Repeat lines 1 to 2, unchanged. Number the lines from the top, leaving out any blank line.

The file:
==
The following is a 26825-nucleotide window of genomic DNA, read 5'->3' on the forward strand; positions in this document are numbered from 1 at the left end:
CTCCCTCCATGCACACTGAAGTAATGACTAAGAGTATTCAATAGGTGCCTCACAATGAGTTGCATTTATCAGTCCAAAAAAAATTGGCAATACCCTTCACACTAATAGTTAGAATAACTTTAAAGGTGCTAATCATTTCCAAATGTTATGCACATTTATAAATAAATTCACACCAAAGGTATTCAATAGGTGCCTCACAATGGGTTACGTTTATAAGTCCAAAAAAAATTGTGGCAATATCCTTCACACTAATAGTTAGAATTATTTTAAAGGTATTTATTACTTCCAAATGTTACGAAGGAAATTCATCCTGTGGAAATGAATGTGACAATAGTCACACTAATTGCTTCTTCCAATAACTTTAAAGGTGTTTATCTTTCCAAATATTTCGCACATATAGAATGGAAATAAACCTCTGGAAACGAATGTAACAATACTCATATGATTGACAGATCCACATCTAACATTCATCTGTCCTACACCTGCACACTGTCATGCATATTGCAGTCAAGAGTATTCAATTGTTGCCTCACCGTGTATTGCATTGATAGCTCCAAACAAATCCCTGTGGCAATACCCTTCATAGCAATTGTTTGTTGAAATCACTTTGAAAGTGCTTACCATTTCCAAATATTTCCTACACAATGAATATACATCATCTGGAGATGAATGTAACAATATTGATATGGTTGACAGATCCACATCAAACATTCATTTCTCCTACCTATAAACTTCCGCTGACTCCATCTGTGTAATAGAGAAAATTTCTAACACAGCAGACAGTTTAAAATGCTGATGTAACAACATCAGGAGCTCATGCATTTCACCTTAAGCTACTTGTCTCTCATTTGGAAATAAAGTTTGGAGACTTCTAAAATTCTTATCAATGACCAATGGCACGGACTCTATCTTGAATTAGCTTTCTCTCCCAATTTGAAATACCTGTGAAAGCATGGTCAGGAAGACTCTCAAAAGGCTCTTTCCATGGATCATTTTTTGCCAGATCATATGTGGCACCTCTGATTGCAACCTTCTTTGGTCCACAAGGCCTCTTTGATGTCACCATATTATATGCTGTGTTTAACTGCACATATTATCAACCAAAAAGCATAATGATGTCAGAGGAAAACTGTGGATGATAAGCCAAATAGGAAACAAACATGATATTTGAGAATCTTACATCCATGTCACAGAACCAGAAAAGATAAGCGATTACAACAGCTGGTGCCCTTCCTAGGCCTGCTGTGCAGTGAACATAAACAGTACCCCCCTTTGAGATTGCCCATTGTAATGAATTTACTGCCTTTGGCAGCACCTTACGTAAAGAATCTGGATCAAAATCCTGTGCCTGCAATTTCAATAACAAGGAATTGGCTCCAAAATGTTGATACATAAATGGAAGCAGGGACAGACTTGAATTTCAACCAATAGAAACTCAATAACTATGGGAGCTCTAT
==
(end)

The following is a 26825-nucleotide window of genomic DNA, read 5'->3' on the forward strand; positions in this document are numbered from 1 at the left end:
CTCCCTCCATGCACACTGAAGTAATGACTAAGAGTATTCAATAGGTGCCTCACAATGAGTTGCATTTATCAGTCCAAAAAAAATTGGCAATACCCTTCACACTAATAGTTAGAATAACTTTAAAGGTGCTAATCATTTCCAAATGTTATGCACATTTATAAATAAATTCACACCAAAGGTATTCAATAGGTGCCTCACAATGGGTTACGTTTATAAGTCCAAAAAAAATTGTGGCAATATCCTTCACACTAATAGTTAGAATTATTTTAAAGGTATTTATTACTTCCAAATGTTACGAAGGAAATTCATCCTGTGGAAATGAATGTGACAATAGTCACACTAATTGCTTCTTCCAATAACTTTAAAGGTGTTTATCTTTCCAAATATTTCGCACATATAGAATGGAAATAAACCTCTGGAAACGAATGTAACAATACTCATATGATTGACAGATCCACATCTAACATTCATCTGTCCTACACCTGCACACTGTCATGCATATTGCAGTCAAGAGTATTCAATTGTTGCCTCACCGTGTATTGCATTGATAGCTCCAAACAAATCCCTGTGGCAATACCCTTCATAGCAATTGTTTGTTGAAATCACTTTGAAAGTGCTTACCATTTCCAAATATTTCCTACACAATGAATATACATCATCTGGAGATGAATGTAACAATATTGATATGGTTGACAGATCCACATCAAACATTCATTTCTCCTACCTATAAACTTCCGCTGACTCCATCTGTGTAATAGAGAAAATTTCTAACACAGCAGACAGTTTAAAATGCTGATGTAACAACATCAGGAGCTCATGCATTTCACCTTAAGCTACTTGTCTCTCATTTGGAAATAAAGTTTGGAGACTTCTAAAATTCTTATCAATGACCAATGGCACGGACTCTATCTTGAATTAGCTTTCTCTCCCAATTTGAAATACCTGTGAAAGCATGGTCAGGAAGACTCTCAAAAGGCTCTTTCCATGGATCATTTTTTGCCAGATCATATGTGGCACCTCTGATTGCAACCTTCTTTGGTCCACAAGGCCTCTTTGATGTCACCATATTATATGCTGTGTTTAACTGCACATATTATCAACCAAAAAGCATAATGATGTCAGAGGAAAACTGTGGATGATAAGCCAAATAGGAAACAAACATGATATTTGAGAATCTTACATCCATGTCACAGAACCAGAAAAGATAAGCGATTACAACAGCTGGTGCCCTTCCTAGGCCTGCTGTGCAGTGAACATAAACAGTACCCCCCTTTGAGATTGCCCATTGTAATGAATTTACTGCCTTTGGCAGCACCTTACGTAAAGAATCTGGATCAAAATCCTGTGCCTGCAATTTCAATAACAAGGAATTGGCTCCAAAATGTTGATACATAAATGGAAGCAGGGACAGACTTGAATTTCAACCAATAGAAACTCAATAACTATGGGAGCTCTAT